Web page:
Henning Nilsen's picture

That's simply not true though. I can only speak for my own country, but it has seen continuous growth of people spending their time in the ourdoors. And despite the last two terrible seasons, alpine resorts are seeing increased amounts of bookings for easter. As well as sporting stores selling more cross country and alpine equipment than ever before.

Aaron Moore's picture

How is Xbox responsible for Go Pro's struggle? That's like saying Street Outlaws are the reason Nascar has seen a decline in attendance and tv ratings! Go Pro's problem isn't smartphones. It's problem is that the competition brought something to the table Go Pro didn't. The author never specified which of Go Pro rivals and how they are succeeding where they fell short. I suspect the Go Pro's CEO is looking to sell this company to another group just to stop the bleeding permanently!

While gopro was an innovator at one time, they have failed to grab the consumer as of late. A lot of people have ditched having a computer in favor of a smart phone or tablet. Editing 4K video is not even in the realm of most people, so the price point of a 4K camera is too much for them when they will not use it. Get a GoPro made for $99,00 and they will fly off the shelves. Lose 4K and make it easier to use for the "slow" people and you will win a larger portion of buyers cash

Robin Browne's picture

You are so right.

Brian Pernicone's picture

I don't really get the point of this article. It tells us all the reasons GoPro is struggling and ends with a paragraph about why it's still pretty good. Sounds like a PR puff piece that acknowledges the shortcomings but insists "We're still awesome!" Burak's photography work is unquestionably excellent and he appears to have no relationship to GoPro, so please don't let my comment infer I think he is being paid for this story. The story simply doesn't address the question posed in the headline (which may or may not have been written by Burak, I don't know).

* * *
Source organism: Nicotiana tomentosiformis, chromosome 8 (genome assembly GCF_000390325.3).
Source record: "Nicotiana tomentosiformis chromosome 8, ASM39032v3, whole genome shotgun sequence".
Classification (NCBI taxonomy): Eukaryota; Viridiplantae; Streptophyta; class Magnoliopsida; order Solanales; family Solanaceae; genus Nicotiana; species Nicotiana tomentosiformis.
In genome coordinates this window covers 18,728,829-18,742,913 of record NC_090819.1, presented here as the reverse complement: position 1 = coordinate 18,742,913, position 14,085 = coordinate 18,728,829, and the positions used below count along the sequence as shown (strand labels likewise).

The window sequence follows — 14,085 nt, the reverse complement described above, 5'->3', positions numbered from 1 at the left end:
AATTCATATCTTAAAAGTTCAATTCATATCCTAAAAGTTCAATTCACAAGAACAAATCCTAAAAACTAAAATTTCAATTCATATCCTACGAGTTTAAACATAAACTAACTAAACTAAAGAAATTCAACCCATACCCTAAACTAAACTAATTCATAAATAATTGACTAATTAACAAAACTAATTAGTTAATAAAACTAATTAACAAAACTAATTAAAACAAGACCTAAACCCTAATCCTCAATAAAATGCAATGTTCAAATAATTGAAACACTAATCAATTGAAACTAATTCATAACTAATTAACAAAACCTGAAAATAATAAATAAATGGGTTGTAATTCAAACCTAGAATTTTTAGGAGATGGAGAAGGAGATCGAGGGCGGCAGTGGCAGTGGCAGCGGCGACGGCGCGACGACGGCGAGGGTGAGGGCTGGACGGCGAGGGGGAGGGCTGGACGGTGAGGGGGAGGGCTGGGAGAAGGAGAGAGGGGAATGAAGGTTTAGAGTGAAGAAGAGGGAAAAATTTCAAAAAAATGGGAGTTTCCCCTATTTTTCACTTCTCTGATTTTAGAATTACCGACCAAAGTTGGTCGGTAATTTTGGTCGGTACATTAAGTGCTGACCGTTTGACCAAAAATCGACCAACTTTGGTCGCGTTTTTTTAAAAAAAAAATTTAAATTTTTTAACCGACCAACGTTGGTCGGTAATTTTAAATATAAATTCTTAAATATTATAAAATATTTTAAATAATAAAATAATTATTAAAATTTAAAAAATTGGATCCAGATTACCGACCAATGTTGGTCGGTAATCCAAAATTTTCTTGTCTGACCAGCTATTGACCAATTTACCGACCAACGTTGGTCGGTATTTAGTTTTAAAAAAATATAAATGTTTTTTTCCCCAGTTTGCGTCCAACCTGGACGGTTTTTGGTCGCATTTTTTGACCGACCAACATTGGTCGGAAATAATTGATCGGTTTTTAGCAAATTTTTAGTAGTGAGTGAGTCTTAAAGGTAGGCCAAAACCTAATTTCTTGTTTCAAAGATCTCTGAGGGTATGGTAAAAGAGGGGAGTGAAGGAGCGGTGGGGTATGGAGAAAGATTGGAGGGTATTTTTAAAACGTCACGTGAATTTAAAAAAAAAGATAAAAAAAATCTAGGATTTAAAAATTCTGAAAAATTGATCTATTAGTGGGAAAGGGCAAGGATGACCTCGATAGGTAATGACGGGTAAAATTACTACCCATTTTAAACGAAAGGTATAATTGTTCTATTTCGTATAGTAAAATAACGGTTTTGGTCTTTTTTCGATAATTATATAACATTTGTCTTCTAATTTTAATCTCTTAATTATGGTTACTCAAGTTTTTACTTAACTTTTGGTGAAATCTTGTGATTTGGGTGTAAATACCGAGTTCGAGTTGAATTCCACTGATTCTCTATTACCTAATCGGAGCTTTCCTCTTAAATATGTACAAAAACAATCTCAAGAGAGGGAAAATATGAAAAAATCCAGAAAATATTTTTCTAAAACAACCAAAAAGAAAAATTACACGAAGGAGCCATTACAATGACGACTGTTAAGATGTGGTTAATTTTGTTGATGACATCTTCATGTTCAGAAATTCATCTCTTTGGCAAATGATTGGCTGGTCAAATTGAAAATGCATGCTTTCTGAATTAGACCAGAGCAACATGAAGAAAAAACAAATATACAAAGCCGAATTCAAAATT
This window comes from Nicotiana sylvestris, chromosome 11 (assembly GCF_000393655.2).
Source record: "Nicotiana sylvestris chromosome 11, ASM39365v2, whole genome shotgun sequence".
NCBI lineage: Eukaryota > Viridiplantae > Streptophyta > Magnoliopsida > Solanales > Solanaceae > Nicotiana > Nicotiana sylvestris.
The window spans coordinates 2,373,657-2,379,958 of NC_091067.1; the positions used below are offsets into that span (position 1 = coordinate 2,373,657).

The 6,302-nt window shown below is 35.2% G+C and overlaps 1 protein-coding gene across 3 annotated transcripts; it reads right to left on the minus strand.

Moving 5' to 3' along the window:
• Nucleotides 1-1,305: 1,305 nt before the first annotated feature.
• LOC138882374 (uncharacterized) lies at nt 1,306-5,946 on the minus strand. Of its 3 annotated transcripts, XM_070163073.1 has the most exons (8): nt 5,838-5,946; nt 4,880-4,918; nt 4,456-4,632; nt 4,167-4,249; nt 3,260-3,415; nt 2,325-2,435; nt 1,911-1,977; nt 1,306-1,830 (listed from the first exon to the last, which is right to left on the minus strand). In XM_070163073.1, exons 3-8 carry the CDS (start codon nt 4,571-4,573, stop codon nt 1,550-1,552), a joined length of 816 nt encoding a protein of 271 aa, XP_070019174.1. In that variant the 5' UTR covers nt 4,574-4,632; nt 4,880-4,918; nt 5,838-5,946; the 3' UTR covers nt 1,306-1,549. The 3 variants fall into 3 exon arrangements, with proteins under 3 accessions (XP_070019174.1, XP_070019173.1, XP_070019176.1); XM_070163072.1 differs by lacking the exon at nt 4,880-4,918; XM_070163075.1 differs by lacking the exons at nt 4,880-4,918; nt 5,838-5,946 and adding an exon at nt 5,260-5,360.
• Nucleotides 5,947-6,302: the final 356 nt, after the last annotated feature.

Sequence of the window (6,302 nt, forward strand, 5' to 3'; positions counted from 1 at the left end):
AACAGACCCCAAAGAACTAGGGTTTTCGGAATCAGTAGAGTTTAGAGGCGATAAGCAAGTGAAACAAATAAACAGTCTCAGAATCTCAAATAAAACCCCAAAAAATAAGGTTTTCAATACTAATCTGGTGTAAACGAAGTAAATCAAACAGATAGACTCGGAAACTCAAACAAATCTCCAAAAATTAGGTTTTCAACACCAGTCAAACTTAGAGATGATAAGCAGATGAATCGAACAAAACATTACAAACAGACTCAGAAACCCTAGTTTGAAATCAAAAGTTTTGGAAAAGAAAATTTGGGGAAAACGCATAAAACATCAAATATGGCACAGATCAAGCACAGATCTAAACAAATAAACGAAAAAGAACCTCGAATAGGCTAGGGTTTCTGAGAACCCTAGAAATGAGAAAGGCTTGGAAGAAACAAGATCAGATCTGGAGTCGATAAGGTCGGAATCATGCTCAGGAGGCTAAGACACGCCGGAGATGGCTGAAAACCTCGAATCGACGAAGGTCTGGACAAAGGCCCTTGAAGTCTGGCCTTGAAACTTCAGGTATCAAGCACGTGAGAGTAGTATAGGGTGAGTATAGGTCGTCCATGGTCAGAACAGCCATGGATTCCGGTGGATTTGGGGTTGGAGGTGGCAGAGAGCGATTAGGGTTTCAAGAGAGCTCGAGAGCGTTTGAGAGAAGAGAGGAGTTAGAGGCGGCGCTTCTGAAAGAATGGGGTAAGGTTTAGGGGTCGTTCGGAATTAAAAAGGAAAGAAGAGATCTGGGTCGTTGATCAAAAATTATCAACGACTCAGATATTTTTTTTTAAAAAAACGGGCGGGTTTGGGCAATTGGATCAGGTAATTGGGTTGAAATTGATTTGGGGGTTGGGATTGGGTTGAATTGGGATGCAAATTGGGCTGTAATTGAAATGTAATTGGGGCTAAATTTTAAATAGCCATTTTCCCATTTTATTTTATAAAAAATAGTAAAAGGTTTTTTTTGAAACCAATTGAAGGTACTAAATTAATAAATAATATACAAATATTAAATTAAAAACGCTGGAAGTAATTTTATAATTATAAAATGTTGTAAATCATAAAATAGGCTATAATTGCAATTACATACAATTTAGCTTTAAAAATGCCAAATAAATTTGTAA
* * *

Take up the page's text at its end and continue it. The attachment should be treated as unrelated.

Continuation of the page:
What are other action cameras doing better and what is their price point? As Spy Black noted, smartphones aren't really GoPro's competition, so what does Woodman's statement really mean?

This is an interesting topic that needs stronger reporting to fully flesh out the issues at GoPro.

Sorry, no - you failed with abysmal customer service & support. That opened the door for competitors to exploit.

Robin Browne's picture

Price. I bought a Wing Man with all the mounts for around $100.00 and it has a rear screen.

Woodman is making the usual smartphone excuse. While there is some truth in it, GoPro's poor upgrade cycle, delays and inability to introduce new features is what's killing them. For instance:

(1) By using a 1/1.7" sensor instead of the 1/2" one, they can afford an extra stop of DR and light sensitivity which is important with more vloggers and filmmakers. Especially when they use more powerful editing software. The interesting part is that they can still keep the existing classic form factor and compatibility.
(2) More Chinese OEM suppliers (like Oppo) have introduced OIS for small sensors. This is a boon for action cameras and is a game-changer. Sony beat them to it.
(3) They didn't even try to significantly improve battery life nor frame rates such as YiCam. I own 3 Hero4 for my work and am sadly disappointed with the Hero5.

I hope Hero6 does give me a reason to stay. The competition has already caught up and overtaking them.